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WATCH NOW: Martinsville's reversion to a town in Henry County takes another step forward
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WATCH NOW: Martinsville's reversion to a town in Henry County takes another step forward

From the The recent history of reversion for the city of Martinsville series

Martinsville and Henry County advanced the reversion process on Tuesday by adopting resolutions that adopted their voluntary settlement agreement — although they did so neither jointly nor unanimously.

The document is essentially an expanded and more detailed version of the memorandum of understanding both governments approved in May, which outlines the process, oversight and timetable for Martinsville’s plan to revert from a city to a town in Henry County. Reversion would merge many government offices and services, including schools and courts.

“There is no difference,” Assistant City Manager and City Attorney Eric Monday said. “The VSA provides more definition and detail.”

Monday said that detail includes the county’s use at-cost of the city jail, general district court and commonwealth’s attorney space on the lower floor of the city’s municipal building for five years.

city council

Martinsville City Council meeting.

“We are setting it at five years, with an option to extend,” Monday said to council members. “At some point it will be returned to us for our use.”

The second detail of note in the VSA concerns the Martinsville Industrial Park.

“We made a rude discovery when we found out the Martinsville Industrial Park has never had a plat of what is in it,” Monday said.


Assistant City Manager and City Attorney Eric Monday.

The VSP now defines the property with a list of 24 parcels on or near Industrial Park Drive in Henry County.

Although the property is owned by the city, the county receives the business tax from the industries located there. In exchange for including Martinsville in a sharing agreement of those taxes, the city agreed to a 10-year moratorium before it can annex county property, which will be possible after the city becomes a town.

This new document is a precursor for presentations by the governments to the Commission on Local Government and a public hearing, all of which will be at the New College Institute on Sept. 7-8.

ruth easley

Commissioner of Revenue Ruth Easley tells City Council that some vehicles’ values actually increased over the past year by 4.7%, as opposed to the decrease that normally occurs.

This agreement was approved, though, with some confusion based on the overlapping schedules of the county’s and city’s meetings Tuesday.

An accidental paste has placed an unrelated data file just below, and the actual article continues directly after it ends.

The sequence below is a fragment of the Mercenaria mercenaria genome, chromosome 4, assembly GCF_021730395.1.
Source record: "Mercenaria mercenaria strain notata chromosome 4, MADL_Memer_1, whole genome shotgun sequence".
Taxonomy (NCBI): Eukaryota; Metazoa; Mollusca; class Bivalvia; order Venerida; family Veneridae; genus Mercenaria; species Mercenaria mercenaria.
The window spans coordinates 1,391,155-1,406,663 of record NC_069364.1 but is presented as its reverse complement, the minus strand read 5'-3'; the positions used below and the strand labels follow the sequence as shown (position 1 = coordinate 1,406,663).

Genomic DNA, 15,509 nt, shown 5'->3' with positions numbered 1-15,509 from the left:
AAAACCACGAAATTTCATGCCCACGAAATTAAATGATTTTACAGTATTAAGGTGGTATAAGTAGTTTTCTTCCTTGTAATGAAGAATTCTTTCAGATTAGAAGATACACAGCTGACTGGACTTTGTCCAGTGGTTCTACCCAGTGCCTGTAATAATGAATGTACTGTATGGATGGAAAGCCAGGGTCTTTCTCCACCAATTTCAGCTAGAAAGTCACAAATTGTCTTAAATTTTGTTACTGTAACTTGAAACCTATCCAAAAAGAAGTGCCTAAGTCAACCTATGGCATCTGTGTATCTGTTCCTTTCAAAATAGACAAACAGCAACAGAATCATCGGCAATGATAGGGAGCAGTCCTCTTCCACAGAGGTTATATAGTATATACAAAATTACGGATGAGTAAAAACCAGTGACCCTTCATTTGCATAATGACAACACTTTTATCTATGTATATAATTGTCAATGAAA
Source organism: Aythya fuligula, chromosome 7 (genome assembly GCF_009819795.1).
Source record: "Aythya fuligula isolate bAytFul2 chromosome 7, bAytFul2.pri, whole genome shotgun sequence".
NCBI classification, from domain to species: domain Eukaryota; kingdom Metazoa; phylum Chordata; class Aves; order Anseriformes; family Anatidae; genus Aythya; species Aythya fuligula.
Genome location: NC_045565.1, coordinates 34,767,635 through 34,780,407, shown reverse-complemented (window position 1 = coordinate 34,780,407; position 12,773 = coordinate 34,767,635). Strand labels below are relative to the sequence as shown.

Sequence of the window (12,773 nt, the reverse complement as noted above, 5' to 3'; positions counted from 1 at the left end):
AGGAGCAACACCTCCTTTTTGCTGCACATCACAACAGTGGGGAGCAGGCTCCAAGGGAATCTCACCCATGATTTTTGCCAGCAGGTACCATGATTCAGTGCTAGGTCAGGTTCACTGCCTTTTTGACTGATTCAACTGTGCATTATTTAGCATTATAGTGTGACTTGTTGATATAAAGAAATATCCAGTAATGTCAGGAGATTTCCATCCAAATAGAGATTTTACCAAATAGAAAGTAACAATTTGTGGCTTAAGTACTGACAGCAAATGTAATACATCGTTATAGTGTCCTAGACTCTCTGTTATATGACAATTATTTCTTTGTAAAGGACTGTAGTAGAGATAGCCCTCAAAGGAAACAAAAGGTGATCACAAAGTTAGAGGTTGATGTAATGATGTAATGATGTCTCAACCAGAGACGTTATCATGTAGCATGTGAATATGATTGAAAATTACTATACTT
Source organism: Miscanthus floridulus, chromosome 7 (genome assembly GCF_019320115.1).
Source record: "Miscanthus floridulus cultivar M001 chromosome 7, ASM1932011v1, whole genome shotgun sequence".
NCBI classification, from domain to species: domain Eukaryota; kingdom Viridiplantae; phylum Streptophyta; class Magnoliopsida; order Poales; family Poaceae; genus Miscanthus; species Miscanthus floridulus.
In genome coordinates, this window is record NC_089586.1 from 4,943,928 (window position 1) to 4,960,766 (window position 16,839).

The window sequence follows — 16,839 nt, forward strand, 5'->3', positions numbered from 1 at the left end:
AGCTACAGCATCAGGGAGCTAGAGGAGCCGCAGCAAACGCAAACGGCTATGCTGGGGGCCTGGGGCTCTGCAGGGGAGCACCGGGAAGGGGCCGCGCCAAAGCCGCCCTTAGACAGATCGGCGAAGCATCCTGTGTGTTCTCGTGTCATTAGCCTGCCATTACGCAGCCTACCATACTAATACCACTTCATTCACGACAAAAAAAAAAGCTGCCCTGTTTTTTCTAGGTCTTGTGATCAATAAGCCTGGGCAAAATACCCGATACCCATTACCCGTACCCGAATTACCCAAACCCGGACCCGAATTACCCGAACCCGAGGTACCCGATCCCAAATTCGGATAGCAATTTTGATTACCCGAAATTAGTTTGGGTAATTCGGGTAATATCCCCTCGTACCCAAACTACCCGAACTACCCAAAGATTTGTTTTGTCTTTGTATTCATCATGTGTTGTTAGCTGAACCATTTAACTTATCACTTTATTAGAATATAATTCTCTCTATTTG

Supervisors adjourned their 3 o’clock meeting on Tuesday and went into closed session for discussion of pending legal matters pertaining to “[a] voluntary settlement agreement relating to the Martinsville’s reversion to a town,” a meeting agenda stated.

But before the next regularly scheduled meeting at 6 p.m. the board reconvened in public and voted, 4-2, in favor of the VSA resolution. Supervisors Debra Buchanan and Joe Bryant voted against the resolution, just as they had voted against the memorandum of understanding.

“That’s our standard protocol for action out of closed session,” Henry County Administrator Tim Hall said.

That protocol provided for a vote to take place before the second meeting had begun. The county issued a release on Wednesday morning explaining that.


Mayor Kathy Lawson

When council met later that evening, Monday made it clear a vote on the VSA had to take place at that meeting in order to meet the prearranged deadlines set by the CLG.

But City Council members were unaware a vote in the county had taken place and became concerned the county may have reneged on the mutual arrangement to approve the resolution separately but on the same day.

“The due date for the commission was suggested by the county,” Monday told City Council. “They suggested it, and we agreed to their suggested date. I don’t know if they are looking to stall, but we are not.”

Council approved the resolution, 4-1, with council member Tammy Pearson casting the only dissenting vote.

“There are a lot of good things about reversion, and I’m not so much voting against it as I am voting against having to approve this document before the public has had a chance to see it,” Pearson said.

Council’s concern was assuaged with the county’s release on Wednesday.

Martinsville will present to the CLG from 9 a.m. to 5 p.m. on Sept. 7 at NCI, and the county will make its case on the same schedule on the following day.

Public input will be taken at 7 p.m. on Sept. 8, but all of the proceedings will be open to the public.


Assistant City Manager and City Attorney Eric Monday addresses council about a Voluntary Settlement Agreement for Reversion.

“The commission will then conduct closed sessions and then issue a final report,” Monday said. “At that point that’s the triggering time for the chief justice of Virginia to appoint a three-judge panel to hear the trial.”

Monday said the only matter to be decided is the effective date of reversion. The city prefers to become a town next year, and the county is requesting the date be pushed to 2023. Both governments have agreed to allow the date to be determined by either the commission or the panel.

Bill Wyatt is a reporter for the Martinsville Bulletin. He can be reached at 276-638-8801, Ext. 236. Follow him @billdwyatt.

Bill Wyatt is a reporter for the Martinsville Bulletin. He can be reached at 276-638-8801, Ext. 236. Follow him @billdwyatt.

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